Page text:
I faintly dread the stage of term — only a week or two away now — when inequalities appear. I’d far rather bluster through them and get on to the showier bits of the course. (Roll up! Roll up! See the Binomial Coefficient! Marvel at the Gallery of Trigonometric Identities! Watch in Awe as our Partial Fractions integrate Rational Functions you Never Thought were Integrable!) I dread in particular the mixture of confusion and contempt with which at least half the class will respond to what they see as my entirely unnecessary pedantry. Unfortunately, I’ve had to admit to myself that all this is cowardice.

A question to all my fellow slovens. Mathematics is supposed to be about building the most robust structures of thought the human brain has ever constructed. What sort of cowboys are we if we let our students think these structures can be held together with blu-tack?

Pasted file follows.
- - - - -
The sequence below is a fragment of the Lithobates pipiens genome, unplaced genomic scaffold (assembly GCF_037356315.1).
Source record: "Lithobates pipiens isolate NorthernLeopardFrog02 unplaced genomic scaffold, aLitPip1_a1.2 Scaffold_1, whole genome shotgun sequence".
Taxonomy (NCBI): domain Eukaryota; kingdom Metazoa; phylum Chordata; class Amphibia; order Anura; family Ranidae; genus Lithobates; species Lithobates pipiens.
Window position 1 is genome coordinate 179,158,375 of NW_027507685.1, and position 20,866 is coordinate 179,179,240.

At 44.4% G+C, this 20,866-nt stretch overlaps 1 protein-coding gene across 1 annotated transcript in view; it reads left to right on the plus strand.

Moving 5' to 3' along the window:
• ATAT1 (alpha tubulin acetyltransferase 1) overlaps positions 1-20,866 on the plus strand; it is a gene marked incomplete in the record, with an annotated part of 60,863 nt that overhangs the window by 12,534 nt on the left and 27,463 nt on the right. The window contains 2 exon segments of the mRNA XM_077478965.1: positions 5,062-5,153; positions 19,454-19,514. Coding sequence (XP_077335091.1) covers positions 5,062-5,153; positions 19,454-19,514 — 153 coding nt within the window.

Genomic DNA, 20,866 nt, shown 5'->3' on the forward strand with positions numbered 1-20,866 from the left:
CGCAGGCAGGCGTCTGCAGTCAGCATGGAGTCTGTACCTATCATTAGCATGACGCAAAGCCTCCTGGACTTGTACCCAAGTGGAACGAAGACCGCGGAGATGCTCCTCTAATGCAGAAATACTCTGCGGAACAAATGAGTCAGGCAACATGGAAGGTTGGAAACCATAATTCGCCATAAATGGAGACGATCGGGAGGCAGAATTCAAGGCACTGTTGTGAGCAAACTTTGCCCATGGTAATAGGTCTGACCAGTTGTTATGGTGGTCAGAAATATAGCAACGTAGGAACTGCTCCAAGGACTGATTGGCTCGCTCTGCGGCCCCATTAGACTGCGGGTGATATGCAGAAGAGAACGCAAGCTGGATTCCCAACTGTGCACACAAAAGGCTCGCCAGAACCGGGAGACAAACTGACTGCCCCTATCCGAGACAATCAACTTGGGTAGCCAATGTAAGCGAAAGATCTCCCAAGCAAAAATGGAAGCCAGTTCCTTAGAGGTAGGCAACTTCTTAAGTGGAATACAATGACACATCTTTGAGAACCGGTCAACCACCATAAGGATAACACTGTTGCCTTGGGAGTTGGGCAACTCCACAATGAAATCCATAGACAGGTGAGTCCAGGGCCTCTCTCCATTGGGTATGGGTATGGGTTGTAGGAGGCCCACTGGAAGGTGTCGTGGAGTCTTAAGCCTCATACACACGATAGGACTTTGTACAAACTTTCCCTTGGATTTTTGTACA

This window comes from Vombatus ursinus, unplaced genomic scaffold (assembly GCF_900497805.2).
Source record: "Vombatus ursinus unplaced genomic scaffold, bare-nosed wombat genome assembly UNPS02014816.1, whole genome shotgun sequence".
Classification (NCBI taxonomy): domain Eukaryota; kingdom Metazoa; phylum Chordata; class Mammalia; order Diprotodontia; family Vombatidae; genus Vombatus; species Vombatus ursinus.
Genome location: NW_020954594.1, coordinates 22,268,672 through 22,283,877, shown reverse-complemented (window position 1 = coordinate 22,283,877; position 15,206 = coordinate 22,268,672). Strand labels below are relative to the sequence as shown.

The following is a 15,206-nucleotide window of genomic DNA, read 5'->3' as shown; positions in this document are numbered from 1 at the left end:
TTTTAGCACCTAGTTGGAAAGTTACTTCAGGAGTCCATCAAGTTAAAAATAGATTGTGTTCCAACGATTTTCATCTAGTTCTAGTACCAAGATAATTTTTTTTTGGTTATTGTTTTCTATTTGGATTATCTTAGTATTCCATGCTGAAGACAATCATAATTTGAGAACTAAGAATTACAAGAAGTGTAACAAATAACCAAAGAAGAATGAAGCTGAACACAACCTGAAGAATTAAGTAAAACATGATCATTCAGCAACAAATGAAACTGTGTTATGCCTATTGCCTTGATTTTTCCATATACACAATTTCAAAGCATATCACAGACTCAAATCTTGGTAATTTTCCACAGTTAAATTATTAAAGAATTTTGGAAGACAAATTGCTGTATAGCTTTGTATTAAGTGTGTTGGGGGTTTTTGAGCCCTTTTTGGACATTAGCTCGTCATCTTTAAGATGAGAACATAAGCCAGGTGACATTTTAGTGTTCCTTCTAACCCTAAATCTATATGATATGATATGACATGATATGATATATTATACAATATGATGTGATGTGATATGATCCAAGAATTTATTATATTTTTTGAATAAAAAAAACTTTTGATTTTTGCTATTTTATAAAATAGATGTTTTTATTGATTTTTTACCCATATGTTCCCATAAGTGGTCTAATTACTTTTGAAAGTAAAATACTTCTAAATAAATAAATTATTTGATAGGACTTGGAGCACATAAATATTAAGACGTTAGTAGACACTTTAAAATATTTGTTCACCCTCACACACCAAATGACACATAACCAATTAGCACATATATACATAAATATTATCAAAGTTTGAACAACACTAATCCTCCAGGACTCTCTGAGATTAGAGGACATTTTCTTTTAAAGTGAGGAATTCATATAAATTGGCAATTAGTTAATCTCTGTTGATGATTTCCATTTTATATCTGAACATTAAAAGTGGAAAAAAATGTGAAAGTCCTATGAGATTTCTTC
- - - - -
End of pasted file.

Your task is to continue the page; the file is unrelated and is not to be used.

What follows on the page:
To end on a more positive note, here’s a little obstacle course that your — and my — students might benefit from spending a little time on. If you don’t believe me, try it and see.

Q1a. Solve the equation .

Q1b. Solve the inequality .

Q1c. Solve the inequality .

(There are probably several ways to do this, but I’d encourage them to sketch the graph of the quadratic in each case.)

Q2a. Solve the equation .

Q2b. Solve the inequality .

Q2c. Solve the inequality .

Q2d. Solve the inequality .

Thank you. Anyone who got all those right first time may stay after the show and clean the erasers.